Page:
When cat litter was invented in 1947, it was made of grains of absorbent clay called Fuller’s earth. There was just one brand, called Kitty Litter, and cat owners had a choice between that or natural sand or sawdust.
Today cat litter is a $2 billion industry in the United Sates. Much of that is still clay litter, but now silica, recycled newspaper, corn, wood, wheat, grass, and nut shells are all processed to make cat litter—clumping and not clumping, scented and unscented.
You may be tempted to buy the litter that appeals most to you; maybe it tracks less or smells good or is inexpensive or is environmentally friendly. But it’s your cat who has to step in it every day, so really, it’s only fair to let her choose. When you use a bathroom that’s uncomfortable or smelly or dirty, it’s always stressful (think about the last time you used a portable toilet at an outdoor event). Using a box full of litter she doesn’t like is just as stressful for your cat.
Litter companies spend a lot of time and money researching what will appeal to cat owners, and formulate their litter accordingly. But what kind of litter do most cats like? Several studies have looked at this question.
Let’s start with scent. A cat’s sense of smell is far better than yours. Cats have from two to forty times as many smell-receptor cells in their nose as you do. That means scents that might seem light and pleasant to you can be overwhelmingly strong to them—especially since they are standing right in the litter. Not surprisingly, then, studies tell us that cats prefer unscented litter. That doesn’t just mean added scents and scented deodorizers; it also applies to scents that might occur naturally in the litter, such as pine. Cats prefer their litter to smell like nothing at all.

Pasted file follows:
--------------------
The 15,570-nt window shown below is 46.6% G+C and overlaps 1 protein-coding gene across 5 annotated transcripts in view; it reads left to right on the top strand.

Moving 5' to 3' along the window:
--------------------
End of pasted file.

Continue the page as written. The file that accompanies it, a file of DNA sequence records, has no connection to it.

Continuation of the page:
That said, if they have the choice between a box that smells like the urine and feces of another cat, or a box full of unscented clumps and lumps, cats prefer the box with no lumps. Researchers tested this by scenting one box with the smell of urine and feces but no actual matter, and putting unscented clumps and gelatin “logs” into another box. The results demonstrate yet another reason why it’s important to scoop your cat’s litter box at least twice a day, even if it doesn’t smell.
If this study is pointing you toward unclumping litter, consider another study that found cats prefer a box with clumping litter. While they are not fond of walking through clumps, what they want is a dry box—no walking on a wet substrate.
What about the litter itself? A variety of studies have found that cats prefer their litter to be soft and fine-grained.
A recent study compared three types of unscented litter—wood pellets, silica microgranules, and nonclumping clay granules. Overwhelmingly, the cats chose silica and clay over the pellets. Then researchers offered the same cats a choice between silica and clay, and the majority chose the clay, especially to defecate.
If you’re considering a new litter, here’s a good way to test whether it will be comfortable enough for your cat to walk on. Pour some litter onto a tray. Then roll up your sleeve and press the inside of your forearm into the litter. If it hurts you, chances are it will be uncomfortable for your cat.
When thinking about these studies, it is important to remember that they tell us what most cats prefer. So, for example, if a majority of cats prefer clay litter, that means a minority prefer something else. Your cat may be in the majority, but she may also be in the minority. How can you find out?
Set up a litter box cafeteria test. In a litter box cafeteria test, you set up several boxes side by side filled with different litters, scoop them all twice a day at the same time, and note which one your cat uses most often. For this test to work, there can be only one variable—the litter. All other factors (location, size of box, frequency of cleaning) have to be the same.
This test is a way to ask your cat exactly what she wants. Because when it comes to litter, your cat should always get to make the choice. After all, she doesn’t tell you how to set up your bathroom.
To learn more about litterbox aversions and urinary issues, please visit:
This article originally appeared on Fear Free Happy Homes.com
Beth Adelman, MS, is a cat behavior consultant in New York City. Beth is currently on the executive committee of the feline division of the Pet Professional Guild, and is a frequent speaker on cat behavior.
This article was reviewed/edited by board-certified veterinary behaviorist Dr. Kenneth Martin and/or veterinary technician specialist in behavior Debbie Martin, LVT.